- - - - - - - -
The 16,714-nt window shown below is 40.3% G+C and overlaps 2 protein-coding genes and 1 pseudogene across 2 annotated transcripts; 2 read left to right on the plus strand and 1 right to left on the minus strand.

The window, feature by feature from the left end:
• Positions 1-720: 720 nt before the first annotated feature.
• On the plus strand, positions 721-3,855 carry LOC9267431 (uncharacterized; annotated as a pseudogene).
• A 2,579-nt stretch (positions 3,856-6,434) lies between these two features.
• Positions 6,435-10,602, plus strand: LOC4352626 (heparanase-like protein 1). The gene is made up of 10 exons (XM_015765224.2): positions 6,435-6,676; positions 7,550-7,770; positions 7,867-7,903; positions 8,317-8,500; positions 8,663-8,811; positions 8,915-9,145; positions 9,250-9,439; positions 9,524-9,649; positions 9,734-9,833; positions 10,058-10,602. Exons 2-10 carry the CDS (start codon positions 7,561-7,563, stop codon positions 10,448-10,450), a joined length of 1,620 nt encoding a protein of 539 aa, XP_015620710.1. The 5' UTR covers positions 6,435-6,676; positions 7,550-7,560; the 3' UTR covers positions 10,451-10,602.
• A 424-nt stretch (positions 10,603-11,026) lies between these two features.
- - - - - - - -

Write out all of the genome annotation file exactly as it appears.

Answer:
The 16,714-nt window shown below is 40.3% G+C and overlaps 2 protein-coding genes and 1 pseudogene across 2 annotated transcripts; 2 read left to right on the plus strand and 1 right to left on the minus strand.

The window, feature by feature from the left end:
• Positions 1-720: 720 nt before the first annotated feature.
• On the plus strand, positions 721-3,855 carry LOC9267431 (uncharacterized; annotated as a pseudogene).
• A 2,579-nt stretch (positions 3,856-6,434) lies between these two features.
• Positions 6,435-10,602, plus strand: LOC4352626 (heparanase-like protein 1). The gene is made up of 10 exons (XM_015765224.2): positions 6,435-6,676; positions 7,550-7,770; positions 7,867-7,903; positions 8,317-8,500; positions 8,663-8,811; positions 8,915-9,145; positions 9,250-9,439; positions 9,524-9,649; positions 9,734-9,833; positions 10,058-10,602. Exons 2-10 carry the CDS (start codon positions 7,561-7,563, stop codon positions 10,448-10,450), a joined length of 1,620 nt encoding a protein of 539 aa, XP_015620710.1. The 5' UTR covers positions 6,435-6,676; positions 7,550-7,560; the 3' UTR covers positions 10,451-10,602.
• A 424-nt stretch (positions 10,603-11,026) lies between these two features.